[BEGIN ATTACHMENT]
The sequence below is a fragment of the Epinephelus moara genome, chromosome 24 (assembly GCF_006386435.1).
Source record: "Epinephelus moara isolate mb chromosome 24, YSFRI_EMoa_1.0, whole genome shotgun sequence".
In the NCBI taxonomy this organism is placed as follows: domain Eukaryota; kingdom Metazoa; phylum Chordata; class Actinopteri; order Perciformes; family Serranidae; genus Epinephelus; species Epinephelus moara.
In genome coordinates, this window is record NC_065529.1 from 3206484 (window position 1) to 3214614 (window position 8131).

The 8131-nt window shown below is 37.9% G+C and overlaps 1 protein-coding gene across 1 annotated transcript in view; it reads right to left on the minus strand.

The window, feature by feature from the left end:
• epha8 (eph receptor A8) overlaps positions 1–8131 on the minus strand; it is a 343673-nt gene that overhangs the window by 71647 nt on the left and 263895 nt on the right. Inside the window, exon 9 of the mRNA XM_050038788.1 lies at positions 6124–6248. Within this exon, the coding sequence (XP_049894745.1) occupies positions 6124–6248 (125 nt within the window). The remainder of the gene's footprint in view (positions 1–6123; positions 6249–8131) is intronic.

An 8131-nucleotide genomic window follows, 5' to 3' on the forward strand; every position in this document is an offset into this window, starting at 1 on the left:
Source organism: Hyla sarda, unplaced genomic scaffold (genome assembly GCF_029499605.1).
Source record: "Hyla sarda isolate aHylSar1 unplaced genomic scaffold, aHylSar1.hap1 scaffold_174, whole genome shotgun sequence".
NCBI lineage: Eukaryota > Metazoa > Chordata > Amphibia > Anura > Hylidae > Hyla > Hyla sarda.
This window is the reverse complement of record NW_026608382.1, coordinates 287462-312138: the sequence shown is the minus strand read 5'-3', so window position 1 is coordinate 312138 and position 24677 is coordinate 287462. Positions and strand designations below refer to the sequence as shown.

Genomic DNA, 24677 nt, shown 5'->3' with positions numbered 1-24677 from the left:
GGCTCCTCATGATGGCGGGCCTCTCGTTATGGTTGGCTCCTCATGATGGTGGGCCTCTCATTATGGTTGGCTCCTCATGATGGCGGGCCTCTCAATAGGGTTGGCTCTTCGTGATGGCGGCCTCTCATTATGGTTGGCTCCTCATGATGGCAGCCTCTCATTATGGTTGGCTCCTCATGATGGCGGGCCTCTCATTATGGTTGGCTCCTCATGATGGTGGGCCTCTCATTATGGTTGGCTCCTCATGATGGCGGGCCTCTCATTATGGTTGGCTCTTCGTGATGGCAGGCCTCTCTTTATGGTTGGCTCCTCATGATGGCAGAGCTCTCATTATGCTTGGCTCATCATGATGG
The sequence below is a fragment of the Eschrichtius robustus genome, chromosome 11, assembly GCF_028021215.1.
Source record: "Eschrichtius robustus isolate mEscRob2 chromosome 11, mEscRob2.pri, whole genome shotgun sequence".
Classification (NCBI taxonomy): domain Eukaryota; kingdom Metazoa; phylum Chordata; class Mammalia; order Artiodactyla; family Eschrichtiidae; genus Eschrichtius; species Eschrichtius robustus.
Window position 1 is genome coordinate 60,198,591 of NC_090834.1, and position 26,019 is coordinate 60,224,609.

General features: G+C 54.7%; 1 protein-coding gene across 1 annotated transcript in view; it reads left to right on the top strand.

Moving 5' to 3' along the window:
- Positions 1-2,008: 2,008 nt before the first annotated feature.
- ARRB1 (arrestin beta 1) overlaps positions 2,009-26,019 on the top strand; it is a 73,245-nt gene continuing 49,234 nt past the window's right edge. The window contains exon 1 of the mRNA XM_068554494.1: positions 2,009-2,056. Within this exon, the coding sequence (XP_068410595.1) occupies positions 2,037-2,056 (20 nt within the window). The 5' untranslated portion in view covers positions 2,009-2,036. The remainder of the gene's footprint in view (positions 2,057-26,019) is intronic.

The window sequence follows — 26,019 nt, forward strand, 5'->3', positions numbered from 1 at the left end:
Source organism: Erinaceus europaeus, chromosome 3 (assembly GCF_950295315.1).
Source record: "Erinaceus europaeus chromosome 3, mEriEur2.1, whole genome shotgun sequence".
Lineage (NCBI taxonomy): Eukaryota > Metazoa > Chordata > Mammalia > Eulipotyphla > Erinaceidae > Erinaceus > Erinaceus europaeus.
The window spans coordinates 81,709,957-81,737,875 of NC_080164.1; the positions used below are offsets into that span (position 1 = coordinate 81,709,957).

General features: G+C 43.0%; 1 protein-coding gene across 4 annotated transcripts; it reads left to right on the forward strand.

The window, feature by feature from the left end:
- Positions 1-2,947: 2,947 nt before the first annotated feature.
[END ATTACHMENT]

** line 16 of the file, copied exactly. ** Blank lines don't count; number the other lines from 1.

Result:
Source record: "Eschrichtius robustus isolate mEscRob2 chromosome 11, mEscRob2.pri, whole genome shotgun sequence".